Well, as most people can calculate surgery is over and behind me. My surgery was on Wednesday, September 5th, but I have struggled with writing the post. Of course, I have been extremely sore and weak. I have spent most of the past two weeks on my couch staring at the ceiling or the back of my eyelids.
After much thought, rehearsal, and prayer about this story; I have decided to just take you through the days of my healing as I felt them. I am going to attempt to let everyone in to my head during these days. I don't usually talk about emotions or show deep feelings. I don't openly talk about my faith with an audience. I don't discuss how God plays an important role in my thought processes, but he does. This life experience is teaching me to be real. I have come face to face with some really raw realizations and decisions. I believe God is showing me that to be stronger we have to admit we are weak and not in control. It is time to open up. This has been very difficult for me, but I believe it is going to make me a better friend to everyone that touches my life. It is okay to ask for help, it is conceivable to need someone, and more than anything God wants us to share these times with others. My struggles and steadiness in him will hopefully help those in my life to depend on him during hard times. I can break down and through my weakness others can help me. People want to help me. I don't always have to be in control. Whoa! That's really hard for me to swallow. . .going to be really difficult to get used to that foreign thought. Bottom line, I am going to try and this is my first attempt. If you haven't read the two previous blog posts about my health scare please refer back a few posts to "My Big Heart" and "Appt with the Surgeon". These will catch you up to speed on where the story starts below.
The Fog of the Days Before
After I knew that there was no other option but surgery it took a while to sink in. Actually to be real honest I am not sure when it did or if it fully ever did. I spent lots of time in conversation with my inner nurse, my motherhood feelings, and God. I would find myself thinking, "they are getting ready to open my chest, they are going to cut my heart" or I would be contemplating all the medical stuff I knew. Cardiopulmonary bypass machine (that one really scared me)- ventilator - numerous hours under anesthesia - incisions - big deal IV lines - pain meds - I could go on and on. Then I would work myself up to spaz level (of course this is all on the inside). Remember I am the ultimate internalizer. I did my best not to flip out my family and friends, but most importantly my husband and kids. Once at spaz level I would panic because I am a Mom and Wife. A Mom and Wife facing a huge surgery. A surgery were they were going to stop my heart, place it in their hands, and cut it to make it new. This panic would leave me at God's feet. As I cried myself to sleep I would play out my family with out me. Jay's words of "I can't do this life without you." would echo in my mind. Thoughts of Mary Kate being too little to remember me or know how much she meant to me. I wrestled with Max not having anyone to snuggle with in the days to come. I fought off thoughts of Jay trying to do this life alone. Yes, I know those are major depressed thoughts, but it was were I was and I had to climb out. I would get all worked up and then I could feel a sense of peace as God tapped me on the shoulder. He let me flesh it all out as my earthly nurse mind needed to do and then he would say "Shhh. Go to sleep little one. I am here and I am not going anywhere." From somewhere my heart rate would slow, the tears would stop, and cradled in his arms I would sleep. Each morning he would awake me with a new peace to start the day and face those who were crumbling around me in worry.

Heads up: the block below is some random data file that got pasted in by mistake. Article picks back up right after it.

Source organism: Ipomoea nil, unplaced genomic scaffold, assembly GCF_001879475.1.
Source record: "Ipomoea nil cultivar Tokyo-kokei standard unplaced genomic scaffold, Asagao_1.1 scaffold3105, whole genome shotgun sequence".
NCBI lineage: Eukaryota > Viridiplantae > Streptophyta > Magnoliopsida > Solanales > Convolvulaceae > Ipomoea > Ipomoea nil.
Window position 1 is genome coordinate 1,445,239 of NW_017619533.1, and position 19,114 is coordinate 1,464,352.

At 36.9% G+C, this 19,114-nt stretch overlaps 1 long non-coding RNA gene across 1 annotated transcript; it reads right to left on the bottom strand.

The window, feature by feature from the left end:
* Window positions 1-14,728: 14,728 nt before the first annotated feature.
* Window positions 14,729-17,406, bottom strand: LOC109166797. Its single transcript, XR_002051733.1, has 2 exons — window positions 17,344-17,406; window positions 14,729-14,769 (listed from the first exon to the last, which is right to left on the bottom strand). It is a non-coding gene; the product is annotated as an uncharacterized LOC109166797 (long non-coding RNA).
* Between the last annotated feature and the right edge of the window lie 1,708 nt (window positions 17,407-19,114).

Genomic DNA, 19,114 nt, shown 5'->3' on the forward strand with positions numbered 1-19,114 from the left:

The days before surgery were spent with those that are close to us. We began our heart bracelet campaign at the end of this week. I had wanted to make some prayer bracelets for my best friends to wear while I was in surgery. I searched the hot spot of etsy.com and found several ideas. Being the crafty person I am, I combined and borrowed some of the ideas and set out to make a couple of my own. Jay and I found some line and hearts at a local store and made a few bracelets. We both put one on and gave the kids each one to wear. Some of our best friends are our neighbors and they were home as we started making the bracelets. Of course they wanted theirs to wear and they got some of the first ones. As with most things with me I intend to do something small and simple and then it mushrooms into a big deal. Well, this was an awesome caring type of mushroom. In an huge gesture of love, our neighbors posted a picture on Facebook of their hands in a circle with my bracelets.